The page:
Seattle-based firm Fivedot recently completed works on a remodel/addition of a 1950’s era home into a gathering space for a custom furniture maker, an architect, their family and friends. Two bedrooms and two baths were added while also creating a welcoming courtyard and opening up the interior. Discover more after the jump.
From the architects: A renovation of a 1950’s era home into a gathering space for a custom furniture maker, an architect, their family, and friends. The existing home was an 825-square-foot bungalow on a large corner lot. While the original house was small, the property had a lot of potential for an addition as well as a large garden. Over the years, the garden flourished and the owners decided to build an addition to provide more space for their growing family and create a courtyard that backed up to the garden.
The two-story, 1,200-square-foot addition created a new brick courtyard embraced by the low entry decks on one side and the abundant foliage of the garden on the other. The new wing, which houses bedrooms and bathrooms, allowed the existing spaces to be opened to create a large central gathering area filled with light from new skylights. The whole house was wrapped in vertical cedar to tie everything together and bring a sense of warmth to the project.
All of the interior casework (and much of the furniture) was built by the owners who also happen to own a handmade custom furniture company, 16th workshop. The simple forms and expressed materials are highlighted by the abundant natural light that floods the space through the new skylights.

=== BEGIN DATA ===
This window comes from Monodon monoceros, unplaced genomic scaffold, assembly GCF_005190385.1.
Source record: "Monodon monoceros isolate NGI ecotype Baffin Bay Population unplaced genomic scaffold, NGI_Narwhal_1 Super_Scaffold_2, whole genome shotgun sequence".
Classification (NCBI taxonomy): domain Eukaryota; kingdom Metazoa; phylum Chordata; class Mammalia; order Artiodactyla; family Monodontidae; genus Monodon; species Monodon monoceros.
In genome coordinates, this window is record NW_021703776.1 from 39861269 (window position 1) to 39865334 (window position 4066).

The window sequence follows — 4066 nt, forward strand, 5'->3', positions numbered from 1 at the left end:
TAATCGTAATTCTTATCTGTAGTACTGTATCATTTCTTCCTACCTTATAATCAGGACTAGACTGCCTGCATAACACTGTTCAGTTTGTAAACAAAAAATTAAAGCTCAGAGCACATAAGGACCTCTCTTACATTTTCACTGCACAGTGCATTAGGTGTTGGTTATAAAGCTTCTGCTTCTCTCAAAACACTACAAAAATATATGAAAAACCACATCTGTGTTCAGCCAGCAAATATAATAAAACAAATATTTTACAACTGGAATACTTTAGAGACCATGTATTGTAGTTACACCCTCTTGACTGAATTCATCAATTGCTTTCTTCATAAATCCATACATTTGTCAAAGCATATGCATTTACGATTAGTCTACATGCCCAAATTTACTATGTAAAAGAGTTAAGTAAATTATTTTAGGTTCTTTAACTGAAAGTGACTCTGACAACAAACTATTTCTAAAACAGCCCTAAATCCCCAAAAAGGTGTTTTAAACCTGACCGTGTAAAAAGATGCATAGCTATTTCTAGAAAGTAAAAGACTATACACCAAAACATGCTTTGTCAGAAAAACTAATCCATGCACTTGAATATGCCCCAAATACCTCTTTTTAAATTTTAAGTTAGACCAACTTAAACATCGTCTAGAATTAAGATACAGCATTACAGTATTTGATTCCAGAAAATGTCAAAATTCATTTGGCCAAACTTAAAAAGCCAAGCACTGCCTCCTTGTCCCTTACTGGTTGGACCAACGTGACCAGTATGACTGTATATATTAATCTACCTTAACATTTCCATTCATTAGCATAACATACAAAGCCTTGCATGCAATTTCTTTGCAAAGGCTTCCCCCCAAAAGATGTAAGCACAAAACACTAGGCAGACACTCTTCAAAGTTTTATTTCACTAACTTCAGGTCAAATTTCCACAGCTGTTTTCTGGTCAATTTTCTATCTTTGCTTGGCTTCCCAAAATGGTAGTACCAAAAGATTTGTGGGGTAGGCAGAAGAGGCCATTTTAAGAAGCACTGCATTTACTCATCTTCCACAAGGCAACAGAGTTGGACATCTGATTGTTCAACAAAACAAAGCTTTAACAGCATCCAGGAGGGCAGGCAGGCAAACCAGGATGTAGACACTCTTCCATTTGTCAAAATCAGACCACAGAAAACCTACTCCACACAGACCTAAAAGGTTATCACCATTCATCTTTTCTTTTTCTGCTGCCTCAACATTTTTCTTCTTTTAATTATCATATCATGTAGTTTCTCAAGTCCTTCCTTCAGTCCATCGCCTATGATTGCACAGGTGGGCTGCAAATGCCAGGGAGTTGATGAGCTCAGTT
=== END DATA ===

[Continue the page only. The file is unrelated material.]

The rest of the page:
The addition was designed to promote passive cooling and both the old and new parts of the house received exterior insulation under the local cedar rain screen. With the belief that the most sustainable building strategy is to build well, the same care was put into the construction of the house as the owners put into their furniture.
Unique design solutions included the use of a ‘gasket’ connecting the addition to the main house allowed the addition to be built without affecting the main house. Once the addition was almost completed, the two volumes were connected. This minimized disruption in the daily lives of the owners.
Architecture: Fivedot – www.fivedotarch.com
Contractor: Hanson Construction
Structural Engineer: Carissa Farkas
Cabinets / Custom Furniture: 16th workshop
Photographer: Daniel Bernauer